Wednesday, March 29, 2006

Ambassador Pantry in Limbo

The LAUSD still isn't sure what to do with artifacts collected from the Ambassador Hotel's now-demolished pantry, where Bobby Kennedy was assassinated in 1968. The Kennedy family wants the pieces to be destroyed. The pantry itself was supposed to be preserved -- but was too damaged, supposedly, to be saved. And for now, remnants of the crime scene sit in containers.

The LA Times picks up on the story:

The two unmarked metal bins sitting in a storage lot in Los Angeles' garment district hold artifacts from one of the most shocking events in modern American history: equipment and fixtures from the pantry where Robert F. Kennedy was fatally wounded June 5, 1968.

The 29 items from the now-demolished Ambassador Hotel, including chandelier lights, wainscoting and the ice machine behind which assassin Sirhan Sirhan may have hid, face an uncertain fate.

Are they really the stuff of history? Do they enhance national memory? And what is to be done with them as school officials prepare to build a campus on the former hotel site?

As with anything connected to assassinations and the Kennedys, answers do not come easily.

Some preservationists contend the collection should be used in a re-creation of the pantry at the school. Some historians want the artifacts given to a museum or library for permanent safekeeping. The Kennedy family wants all of them destroyed and kept out of the hands of ghoulish collectors.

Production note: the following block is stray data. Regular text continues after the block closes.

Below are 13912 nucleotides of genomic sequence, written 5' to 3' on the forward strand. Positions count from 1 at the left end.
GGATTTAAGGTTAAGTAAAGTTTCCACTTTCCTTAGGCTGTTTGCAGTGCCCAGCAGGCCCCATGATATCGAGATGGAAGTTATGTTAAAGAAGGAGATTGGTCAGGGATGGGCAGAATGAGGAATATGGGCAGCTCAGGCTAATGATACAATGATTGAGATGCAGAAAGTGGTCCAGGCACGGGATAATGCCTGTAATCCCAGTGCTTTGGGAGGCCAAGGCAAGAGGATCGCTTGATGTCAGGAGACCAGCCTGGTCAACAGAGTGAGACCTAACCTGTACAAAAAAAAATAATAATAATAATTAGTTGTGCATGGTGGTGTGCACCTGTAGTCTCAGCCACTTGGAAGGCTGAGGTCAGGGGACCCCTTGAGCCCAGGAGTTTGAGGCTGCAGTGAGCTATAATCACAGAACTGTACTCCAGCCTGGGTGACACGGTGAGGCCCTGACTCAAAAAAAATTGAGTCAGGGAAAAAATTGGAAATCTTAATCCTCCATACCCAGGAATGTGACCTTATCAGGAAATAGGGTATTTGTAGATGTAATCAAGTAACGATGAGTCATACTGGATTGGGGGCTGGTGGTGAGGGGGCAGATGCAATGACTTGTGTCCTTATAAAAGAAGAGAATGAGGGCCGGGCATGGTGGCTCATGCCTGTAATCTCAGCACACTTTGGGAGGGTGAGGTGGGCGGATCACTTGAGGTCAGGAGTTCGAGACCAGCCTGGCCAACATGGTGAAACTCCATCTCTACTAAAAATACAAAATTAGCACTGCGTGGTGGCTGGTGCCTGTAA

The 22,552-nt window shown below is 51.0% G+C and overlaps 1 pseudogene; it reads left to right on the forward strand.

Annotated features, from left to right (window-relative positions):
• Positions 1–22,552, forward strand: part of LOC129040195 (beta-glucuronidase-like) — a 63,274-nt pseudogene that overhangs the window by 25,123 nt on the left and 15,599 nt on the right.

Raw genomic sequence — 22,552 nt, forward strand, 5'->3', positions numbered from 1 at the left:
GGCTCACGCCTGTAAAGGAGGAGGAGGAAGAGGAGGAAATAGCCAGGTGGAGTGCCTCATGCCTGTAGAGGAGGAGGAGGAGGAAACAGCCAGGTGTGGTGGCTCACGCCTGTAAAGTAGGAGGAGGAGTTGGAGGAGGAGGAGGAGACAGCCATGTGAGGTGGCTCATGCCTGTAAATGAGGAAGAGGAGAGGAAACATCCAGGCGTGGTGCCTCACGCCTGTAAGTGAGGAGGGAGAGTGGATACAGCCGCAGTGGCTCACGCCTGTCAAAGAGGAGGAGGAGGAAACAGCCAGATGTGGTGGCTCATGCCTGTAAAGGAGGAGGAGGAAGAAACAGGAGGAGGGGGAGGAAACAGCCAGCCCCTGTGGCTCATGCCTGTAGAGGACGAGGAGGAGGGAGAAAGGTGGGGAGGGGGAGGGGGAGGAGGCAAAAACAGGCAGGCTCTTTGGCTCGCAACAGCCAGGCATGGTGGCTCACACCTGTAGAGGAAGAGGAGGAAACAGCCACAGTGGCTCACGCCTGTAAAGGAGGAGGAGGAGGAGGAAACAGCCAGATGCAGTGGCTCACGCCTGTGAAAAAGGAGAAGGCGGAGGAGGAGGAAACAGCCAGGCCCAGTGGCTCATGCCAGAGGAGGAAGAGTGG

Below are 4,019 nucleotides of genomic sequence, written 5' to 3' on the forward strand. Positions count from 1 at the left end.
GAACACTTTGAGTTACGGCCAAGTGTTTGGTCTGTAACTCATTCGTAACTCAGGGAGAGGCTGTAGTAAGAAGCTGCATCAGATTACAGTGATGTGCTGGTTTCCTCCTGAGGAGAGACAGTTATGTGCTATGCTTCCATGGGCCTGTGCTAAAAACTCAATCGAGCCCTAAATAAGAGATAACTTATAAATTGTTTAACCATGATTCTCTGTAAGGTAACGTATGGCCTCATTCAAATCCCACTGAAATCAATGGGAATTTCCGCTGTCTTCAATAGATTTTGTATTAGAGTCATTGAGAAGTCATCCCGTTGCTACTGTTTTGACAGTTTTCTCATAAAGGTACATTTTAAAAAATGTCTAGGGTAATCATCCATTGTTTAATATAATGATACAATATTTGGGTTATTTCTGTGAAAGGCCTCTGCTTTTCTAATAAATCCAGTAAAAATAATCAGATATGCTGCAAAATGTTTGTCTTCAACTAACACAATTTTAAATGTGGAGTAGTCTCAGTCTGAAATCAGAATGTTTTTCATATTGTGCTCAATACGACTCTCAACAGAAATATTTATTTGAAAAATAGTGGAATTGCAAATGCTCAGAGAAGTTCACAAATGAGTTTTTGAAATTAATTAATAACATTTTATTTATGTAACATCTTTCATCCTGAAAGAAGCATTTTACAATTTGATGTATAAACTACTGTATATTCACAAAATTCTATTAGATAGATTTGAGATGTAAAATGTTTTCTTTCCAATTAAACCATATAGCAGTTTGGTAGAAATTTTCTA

By the way, if you haven't checked out Robert Peate's heartbreaking collection of shots from the Ambassador's last days, do so. It's at his site, www, Here's one from Jan. 31, taken from next door, at the Archdiocese of Los Angeles offices:

Thursday, March 02, 2006

Classic Ambassador

Reader and frequent The Ambassador's Last Stand contributor Tess has been researching the late, grand hotel at the library, where she's found more than 100 photos of the Ambassador through the years.

She shares a few:

A "Music Week Parade" takes place on the Ambassador's front lawn, in 1941. Tess notes: You can see that the facade of the Cocoanut Grove is quite different than the one you and I were used to..

Indeed, those arches in the front of the Cocoanut Grove have only become visible recently as the former hotspot as been almost completely gutted.

Aerial view of the Ambassador, credited to 1924.